02.21.2024 Buying Tips

Thinking Of Becoming A First Home Buyer In 2024?

Thinking Of Becoming A First Home Buyer In 2024?

We’re hopeful that 2024 will finally bring more first home buyers into the market.

Here’s why.

First home buyers have faced many obstacles over the past few years. Rapidly increasing property prices, rising interest rates, low supply levels and cost of living pressures have all impacted their ability to get onto the property ladder.

However, we believe first home buyers could have several reasons to be optimistic in 2024. Here’s why.

Changes to grants and schemes

Stamp duty (or transfer duty) is often the biggest upfront costs involved with buying a home other than a deposit. That means it can be a real obstacle to buying your first property.

The First Home Buyer Assistance Scheme provides a stamp duty discount or exemption to first home buyers on properties under a certain price cap. And the good news is that last year, the NSW government lifted that price cap, significantly broadening the number of properties eligible for a transfer duty exemption or concession.

As of 1 July 2023, eligible first home buyers now get a stamp duty exemption on properties under $800,000 and a concessional rate on properties valued under $1,000,000. This means if you’re an eligible first home buyer who purchases, you stand to save $30,735 in transfer duty costs.

The price cap increases bring a whole lot more eastern suburbs properties into play for first home buyers – especially those looking for an apartment – as the table below shows.

Suburb Median one-bedroom apartment value Median two-bedroom apartment value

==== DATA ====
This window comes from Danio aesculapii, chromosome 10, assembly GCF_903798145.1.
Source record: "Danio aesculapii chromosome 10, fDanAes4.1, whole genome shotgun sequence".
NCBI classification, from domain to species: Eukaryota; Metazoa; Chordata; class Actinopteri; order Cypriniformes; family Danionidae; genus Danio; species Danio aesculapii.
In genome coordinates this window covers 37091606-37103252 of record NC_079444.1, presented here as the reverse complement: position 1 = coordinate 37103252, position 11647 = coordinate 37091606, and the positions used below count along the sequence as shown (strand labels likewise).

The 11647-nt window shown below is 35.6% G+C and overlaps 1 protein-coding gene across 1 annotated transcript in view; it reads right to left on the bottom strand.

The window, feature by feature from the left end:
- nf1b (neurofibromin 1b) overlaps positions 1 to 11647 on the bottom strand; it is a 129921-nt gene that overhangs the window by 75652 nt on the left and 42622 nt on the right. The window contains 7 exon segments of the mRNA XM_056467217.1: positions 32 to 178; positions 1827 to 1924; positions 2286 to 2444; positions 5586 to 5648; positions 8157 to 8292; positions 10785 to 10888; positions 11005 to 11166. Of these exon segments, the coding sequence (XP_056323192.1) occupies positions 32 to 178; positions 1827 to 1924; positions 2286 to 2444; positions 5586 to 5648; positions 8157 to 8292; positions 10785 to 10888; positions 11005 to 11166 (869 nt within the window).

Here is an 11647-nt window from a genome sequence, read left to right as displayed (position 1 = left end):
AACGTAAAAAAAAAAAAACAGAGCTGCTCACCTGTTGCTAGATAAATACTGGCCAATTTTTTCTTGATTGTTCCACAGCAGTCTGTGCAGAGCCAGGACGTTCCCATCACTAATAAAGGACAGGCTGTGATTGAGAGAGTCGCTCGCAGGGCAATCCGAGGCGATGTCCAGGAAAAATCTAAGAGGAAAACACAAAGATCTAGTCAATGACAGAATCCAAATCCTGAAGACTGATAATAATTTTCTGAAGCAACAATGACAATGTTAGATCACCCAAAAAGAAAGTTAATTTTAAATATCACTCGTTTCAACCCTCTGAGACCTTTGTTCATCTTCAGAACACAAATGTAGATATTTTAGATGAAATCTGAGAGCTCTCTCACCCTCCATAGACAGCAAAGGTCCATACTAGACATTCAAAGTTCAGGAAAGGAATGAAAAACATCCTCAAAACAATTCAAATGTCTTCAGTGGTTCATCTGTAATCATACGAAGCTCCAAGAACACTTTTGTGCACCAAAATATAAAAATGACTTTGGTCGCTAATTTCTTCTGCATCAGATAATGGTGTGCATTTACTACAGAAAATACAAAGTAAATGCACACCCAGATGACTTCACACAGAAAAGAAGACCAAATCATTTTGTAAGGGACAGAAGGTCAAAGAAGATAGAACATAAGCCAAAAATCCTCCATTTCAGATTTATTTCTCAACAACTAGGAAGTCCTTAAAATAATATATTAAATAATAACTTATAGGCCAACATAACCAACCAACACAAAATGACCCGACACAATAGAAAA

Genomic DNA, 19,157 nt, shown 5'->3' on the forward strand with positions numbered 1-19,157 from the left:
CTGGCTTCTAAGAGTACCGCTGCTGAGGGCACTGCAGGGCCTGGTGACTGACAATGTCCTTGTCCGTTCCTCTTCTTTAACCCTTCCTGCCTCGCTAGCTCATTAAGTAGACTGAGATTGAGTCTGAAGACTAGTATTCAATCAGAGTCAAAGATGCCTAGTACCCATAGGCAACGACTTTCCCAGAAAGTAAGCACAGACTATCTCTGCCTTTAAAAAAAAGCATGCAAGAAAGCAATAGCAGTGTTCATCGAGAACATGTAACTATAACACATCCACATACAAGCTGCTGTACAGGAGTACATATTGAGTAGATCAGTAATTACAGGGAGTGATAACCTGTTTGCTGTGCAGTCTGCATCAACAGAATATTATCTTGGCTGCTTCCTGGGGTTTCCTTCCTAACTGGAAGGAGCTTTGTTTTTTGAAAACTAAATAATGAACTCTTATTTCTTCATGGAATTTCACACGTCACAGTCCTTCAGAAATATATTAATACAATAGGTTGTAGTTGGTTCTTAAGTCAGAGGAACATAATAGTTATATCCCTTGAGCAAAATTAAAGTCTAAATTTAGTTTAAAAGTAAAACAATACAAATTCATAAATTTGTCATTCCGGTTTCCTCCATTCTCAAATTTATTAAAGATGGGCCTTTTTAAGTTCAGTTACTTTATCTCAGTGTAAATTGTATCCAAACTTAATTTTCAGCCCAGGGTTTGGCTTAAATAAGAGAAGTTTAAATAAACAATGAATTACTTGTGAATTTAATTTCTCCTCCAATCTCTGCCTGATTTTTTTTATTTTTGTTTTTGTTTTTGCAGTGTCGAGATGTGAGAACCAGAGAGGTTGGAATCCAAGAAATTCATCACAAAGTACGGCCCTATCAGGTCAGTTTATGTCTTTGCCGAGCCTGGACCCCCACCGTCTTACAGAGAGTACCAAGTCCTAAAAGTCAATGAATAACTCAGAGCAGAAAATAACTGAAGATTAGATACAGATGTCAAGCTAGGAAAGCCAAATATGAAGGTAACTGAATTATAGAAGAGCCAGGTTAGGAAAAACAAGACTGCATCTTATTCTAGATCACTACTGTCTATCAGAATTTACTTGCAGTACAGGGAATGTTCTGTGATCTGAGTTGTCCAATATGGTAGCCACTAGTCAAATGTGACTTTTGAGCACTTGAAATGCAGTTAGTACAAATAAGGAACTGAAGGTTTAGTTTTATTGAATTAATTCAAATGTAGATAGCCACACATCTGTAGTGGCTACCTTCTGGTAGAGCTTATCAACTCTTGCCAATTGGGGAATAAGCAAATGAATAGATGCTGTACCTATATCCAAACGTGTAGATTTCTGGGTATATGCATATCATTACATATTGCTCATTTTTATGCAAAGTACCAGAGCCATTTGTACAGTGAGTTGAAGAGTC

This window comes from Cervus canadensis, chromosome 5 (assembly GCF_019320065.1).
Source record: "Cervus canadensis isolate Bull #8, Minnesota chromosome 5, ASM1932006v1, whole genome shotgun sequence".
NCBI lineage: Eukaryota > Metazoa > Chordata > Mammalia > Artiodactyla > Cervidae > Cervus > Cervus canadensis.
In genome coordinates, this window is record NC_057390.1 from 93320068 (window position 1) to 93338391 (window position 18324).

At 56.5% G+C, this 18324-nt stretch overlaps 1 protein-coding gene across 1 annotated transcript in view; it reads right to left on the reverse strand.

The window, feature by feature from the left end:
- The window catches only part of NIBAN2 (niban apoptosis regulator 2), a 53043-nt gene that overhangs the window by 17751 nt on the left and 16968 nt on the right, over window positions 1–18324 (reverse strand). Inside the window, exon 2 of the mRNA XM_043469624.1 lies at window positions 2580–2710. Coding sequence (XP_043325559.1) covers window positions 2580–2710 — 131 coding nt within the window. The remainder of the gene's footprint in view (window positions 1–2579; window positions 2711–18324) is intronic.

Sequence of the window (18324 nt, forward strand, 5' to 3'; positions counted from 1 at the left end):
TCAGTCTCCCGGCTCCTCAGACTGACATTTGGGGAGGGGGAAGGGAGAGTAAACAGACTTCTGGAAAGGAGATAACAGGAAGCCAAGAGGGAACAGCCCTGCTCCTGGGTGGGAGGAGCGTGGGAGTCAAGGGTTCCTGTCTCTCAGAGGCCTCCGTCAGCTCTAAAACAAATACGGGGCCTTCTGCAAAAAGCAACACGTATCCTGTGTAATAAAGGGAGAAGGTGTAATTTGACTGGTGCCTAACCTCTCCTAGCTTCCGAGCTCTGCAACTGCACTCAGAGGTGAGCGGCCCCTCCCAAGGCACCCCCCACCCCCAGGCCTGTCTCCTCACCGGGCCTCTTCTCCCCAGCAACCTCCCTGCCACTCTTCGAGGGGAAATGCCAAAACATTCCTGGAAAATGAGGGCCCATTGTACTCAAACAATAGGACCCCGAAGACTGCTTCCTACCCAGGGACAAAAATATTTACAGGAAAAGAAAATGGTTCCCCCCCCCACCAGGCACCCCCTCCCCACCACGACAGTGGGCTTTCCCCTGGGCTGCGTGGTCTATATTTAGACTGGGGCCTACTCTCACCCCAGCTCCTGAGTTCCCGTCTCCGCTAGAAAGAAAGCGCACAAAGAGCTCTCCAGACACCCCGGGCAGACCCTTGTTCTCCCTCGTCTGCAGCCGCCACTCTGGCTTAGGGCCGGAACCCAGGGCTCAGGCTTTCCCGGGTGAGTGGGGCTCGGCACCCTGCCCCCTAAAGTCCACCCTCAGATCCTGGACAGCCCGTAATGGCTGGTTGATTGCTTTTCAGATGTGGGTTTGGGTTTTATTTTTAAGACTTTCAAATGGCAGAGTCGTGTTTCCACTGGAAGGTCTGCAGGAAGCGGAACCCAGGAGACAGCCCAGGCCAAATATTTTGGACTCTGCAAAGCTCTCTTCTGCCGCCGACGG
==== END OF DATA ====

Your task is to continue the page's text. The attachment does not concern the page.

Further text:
Centennial Park $710,000 $992,500
Woollahra $820,000 $1,298,000
Paddington $710,000 $1,256,000
Bellevue Hill $775,000 $1,240,000
Potts Point $800,000 $1,438,500
Randwick $771,500 $1,157,500
Bondi Junction $820,000 $1,415,000
Rose Bay $875,000 $1,250,000
Kensington $670,000 $960,000

The First Home Buyer Assistance scheme applies regardless of whether the property is new or existing, unlike the First Home Buyer Scheme, which only applies to new builds (more on that below).

Existing schemes and grants

A variety of other government grants and schemes also offer assistance to eligible first-home buyers. These include:

  • The First Home Owner (New Homes) Grant – a $10,000 grant for first home buyers purchasing or building a brand new home worth no more than $750,000.
  • The First Home Super Saver Scheme – helps first home buyers supercharge their savings by allowing them to build their deposit inside their superannuation so they receive a potential tax break.
  • The First Home Guarantee Scheme – makes it easier to get onto the property ladder by helping first home buyers borrow 95% of a home’s value without having to pay expensive lenders mortgage insurance.
  • First Home Loan Deposit Scheme – allows first home buyers to buy a home with a deposit of as little as 5% (rather than the usual 20%) without having to spring for lenders mortgage insurance. Under the scheme, the government’s National Housing Finance and Investment Corporation (NHFIC) acts as guarantor for up to 15% of the value of the property. Income and property thresholds apply.